In addition to bringing the tacit know-how of the experienced craftsman into the automated system, Specialmatic had an economic advantage: a manufacturer did not have to pay a squad of engineers and consultants to program its equipment. Caruthers’s technology earned accolades from American Machinist magazine, which noted that Specialmatic “is designed to permit complete set-up and programming at the machine.” It would allow the machinist to gain the efficiency benefits of automation while retaining “full control of his machine throughout its entire machining cycle.”

But Specialmatic never gained a foothold in the market. While Caruthers was working on his invention, the U.S. Air Force was plowing money into a research program, conducted by an MIT team with longstanding ties to the military, to develop “numerical control,” a digital coding technique that was a forerunner of modern software programming. Not only did numerical control enjoy the benefits of a generous government subsidy and a prestigious academic pedigree; it appealed to business owners and managers who, faced with unremitting labor tensions after the war, yearned to gain more control over the operation of machinery in order to undercut the power of workers and their unions. Numerical control also had the glow of a cutting-edge technology — it was carried along by the burgeoning postwar excitement over digital computers. The MIT system may have been, as the author of a Society of Manufacturing Engineers paper would later write, “a complicated, expensive monstrosity,” but industrial giants like GE and Westinghouse rushed to embrace the technology, never giving alternatives like Specialmatic a chance.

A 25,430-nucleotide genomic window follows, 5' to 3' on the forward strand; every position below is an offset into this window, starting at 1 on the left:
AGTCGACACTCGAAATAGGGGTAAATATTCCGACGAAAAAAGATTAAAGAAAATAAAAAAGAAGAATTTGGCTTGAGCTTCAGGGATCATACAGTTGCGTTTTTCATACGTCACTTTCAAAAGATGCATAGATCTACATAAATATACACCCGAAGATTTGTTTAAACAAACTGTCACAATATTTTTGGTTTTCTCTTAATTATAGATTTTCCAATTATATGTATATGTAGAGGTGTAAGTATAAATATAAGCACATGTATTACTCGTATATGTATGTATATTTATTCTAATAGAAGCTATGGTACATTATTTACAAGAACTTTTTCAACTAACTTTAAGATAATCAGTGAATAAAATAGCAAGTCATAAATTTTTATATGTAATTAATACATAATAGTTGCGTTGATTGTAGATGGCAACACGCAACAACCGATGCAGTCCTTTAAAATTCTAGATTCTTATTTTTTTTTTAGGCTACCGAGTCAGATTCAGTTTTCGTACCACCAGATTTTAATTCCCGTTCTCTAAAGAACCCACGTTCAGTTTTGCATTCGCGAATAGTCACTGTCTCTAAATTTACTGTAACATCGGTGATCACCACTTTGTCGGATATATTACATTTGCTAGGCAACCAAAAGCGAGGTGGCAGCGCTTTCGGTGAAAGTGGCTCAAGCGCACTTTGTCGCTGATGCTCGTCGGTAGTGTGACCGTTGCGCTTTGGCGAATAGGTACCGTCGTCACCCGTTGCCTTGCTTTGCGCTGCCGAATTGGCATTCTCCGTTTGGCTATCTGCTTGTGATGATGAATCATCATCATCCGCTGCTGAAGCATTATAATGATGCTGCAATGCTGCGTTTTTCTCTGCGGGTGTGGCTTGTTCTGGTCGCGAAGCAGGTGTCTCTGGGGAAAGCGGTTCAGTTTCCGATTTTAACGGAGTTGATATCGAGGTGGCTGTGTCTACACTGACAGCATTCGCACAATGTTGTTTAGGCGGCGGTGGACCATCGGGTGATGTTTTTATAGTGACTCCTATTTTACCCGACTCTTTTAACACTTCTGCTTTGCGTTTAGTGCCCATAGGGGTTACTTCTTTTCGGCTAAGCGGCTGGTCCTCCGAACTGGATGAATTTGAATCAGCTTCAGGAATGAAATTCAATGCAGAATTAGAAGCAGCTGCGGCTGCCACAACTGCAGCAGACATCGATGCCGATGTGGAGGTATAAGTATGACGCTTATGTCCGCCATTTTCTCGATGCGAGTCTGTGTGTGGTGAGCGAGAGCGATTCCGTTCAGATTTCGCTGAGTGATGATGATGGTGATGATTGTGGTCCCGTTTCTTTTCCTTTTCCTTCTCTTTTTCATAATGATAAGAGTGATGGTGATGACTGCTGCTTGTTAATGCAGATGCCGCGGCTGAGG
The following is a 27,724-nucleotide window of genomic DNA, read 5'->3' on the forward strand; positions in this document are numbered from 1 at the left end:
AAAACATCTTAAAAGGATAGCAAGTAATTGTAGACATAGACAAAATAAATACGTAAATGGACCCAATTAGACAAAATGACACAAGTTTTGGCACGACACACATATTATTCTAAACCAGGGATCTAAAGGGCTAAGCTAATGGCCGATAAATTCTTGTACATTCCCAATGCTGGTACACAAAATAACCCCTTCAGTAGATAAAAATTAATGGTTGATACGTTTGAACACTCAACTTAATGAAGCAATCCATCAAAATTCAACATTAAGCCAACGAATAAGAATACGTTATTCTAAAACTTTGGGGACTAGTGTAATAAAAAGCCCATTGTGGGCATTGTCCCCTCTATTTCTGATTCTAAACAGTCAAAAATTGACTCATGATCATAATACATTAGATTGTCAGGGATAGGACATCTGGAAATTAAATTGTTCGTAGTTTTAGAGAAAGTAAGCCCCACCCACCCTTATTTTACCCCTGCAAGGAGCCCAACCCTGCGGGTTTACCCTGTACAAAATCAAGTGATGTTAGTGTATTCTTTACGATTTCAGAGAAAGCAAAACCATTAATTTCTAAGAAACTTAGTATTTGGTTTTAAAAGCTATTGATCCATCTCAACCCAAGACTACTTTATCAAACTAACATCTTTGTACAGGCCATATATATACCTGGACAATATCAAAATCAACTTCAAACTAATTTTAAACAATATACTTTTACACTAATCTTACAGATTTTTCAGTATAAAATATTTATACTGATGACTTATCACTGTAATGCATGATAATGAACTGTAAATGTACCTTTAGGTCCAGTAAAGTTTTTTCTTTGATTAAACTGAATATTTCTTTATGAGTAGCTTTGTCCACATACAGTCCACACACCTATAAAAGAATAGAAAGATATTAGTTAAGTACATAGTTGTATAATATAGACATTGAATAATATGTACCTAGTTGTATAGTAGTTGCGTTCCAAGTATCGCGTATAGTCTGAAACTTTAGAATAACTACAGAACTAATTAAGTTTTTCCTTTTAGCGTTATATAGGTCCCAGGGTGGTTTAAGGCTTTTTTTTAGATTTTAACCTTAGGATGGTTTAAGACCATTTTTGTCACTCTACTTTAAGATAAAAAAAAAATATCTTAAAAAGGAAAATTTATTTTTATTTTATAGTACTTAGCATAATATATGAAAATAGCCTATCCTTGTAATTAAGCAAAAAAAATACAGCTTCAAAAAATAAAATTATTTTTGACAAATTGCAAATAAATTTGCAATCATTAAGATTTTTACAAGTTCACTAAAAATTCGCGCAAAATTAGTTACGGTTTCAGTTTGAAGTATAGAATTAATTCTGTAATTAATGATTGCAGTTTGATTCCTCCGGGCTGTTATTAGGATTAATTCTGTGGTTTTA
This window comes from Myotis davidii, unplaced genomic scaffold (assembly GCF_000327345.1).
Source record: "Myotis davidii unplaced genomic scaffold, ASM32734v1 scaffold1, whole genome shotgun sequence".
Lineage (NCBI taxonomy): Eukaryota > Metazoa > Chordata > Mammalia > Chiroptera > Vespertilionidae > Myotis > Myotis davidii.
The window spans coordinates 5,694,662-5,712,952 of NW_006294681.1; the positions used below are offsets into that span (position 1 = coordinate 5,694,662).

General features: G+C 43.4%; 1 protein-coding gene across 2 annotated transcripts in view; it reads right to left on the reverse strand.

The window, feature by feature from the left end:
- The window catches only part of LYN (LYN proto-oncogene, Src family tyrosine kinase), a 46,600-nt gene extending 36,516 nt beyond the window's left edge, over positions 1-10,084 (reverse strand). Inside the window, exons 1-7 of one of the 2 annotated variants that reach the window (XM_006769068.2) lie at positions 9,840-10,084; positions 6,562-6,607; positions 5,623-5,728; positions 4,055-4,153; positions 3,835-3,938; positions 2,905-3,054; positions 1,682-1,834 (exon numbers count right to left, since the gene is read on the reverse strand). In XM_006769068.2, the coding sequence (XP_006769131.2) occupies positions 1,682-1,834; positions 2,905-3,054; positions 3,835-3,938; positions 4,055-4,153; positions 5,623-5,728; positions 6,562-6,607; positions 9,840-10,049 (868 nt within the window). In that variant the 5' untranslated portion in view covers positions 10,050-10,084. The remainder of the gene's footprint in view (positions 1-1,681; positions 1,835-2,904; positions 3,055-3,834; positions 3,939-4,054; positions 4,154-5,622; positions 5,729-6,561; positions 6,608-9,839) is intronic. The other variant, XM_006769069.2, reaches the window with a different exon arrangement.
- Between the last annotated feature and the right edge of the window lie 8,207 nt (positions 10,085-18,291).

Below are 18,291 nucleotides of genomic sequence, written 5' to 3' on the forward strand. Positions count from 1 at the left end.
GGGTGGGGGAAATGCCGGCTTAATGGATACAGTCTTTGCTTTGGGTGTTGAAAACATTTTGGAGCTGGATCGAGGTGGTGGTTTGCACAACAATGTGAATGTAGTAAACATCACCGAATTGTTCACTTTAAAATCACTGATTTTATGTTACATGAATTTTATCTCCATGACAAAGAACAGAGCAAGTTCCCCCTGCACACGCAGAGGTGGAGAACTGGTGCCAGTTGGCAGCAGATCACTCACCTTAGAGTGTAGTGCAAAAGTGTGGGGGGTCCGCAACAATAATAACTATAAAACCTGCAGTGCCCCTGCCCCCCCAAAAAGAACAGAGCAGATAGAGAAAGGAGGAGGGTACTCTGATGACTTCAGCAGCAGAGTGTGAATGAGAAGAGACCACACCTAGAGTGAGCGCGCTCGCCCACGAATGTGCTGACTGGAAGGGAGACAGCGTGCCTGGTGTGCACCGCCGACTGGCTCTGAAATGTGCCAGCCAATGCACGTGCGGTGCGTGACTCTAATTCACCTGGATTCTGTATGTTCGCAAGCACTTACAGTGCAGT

Far from winning a tough evolutionary battle for survival, numerical control was declared the victor before competition even began. Programming took precedence over people, establishing a misanthropic design philosophy that now dominates our thinking about automation. As for the general public, it never knew that a choice had been made.


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The singularity is always near


I’ve been at least vaguely aware of Samuel Butler’s 1865 essay “Darwin Among the Machines” for a long time (mainly through quotations in George Dyson’s excellent book of the same title), but I hadn’t read it in full until I stumbled on a copy online a couple of days ago. It’s a strange and remarkable piece of work, and one that echoes loudly today. In fact, given the dire new predictions about humankind’s coming servitude to artificially intelligent machines, the essay’s resonance may be greater than ever. As a public service, I’m posting the whole thing here. Read it while baking your figgy pudding*: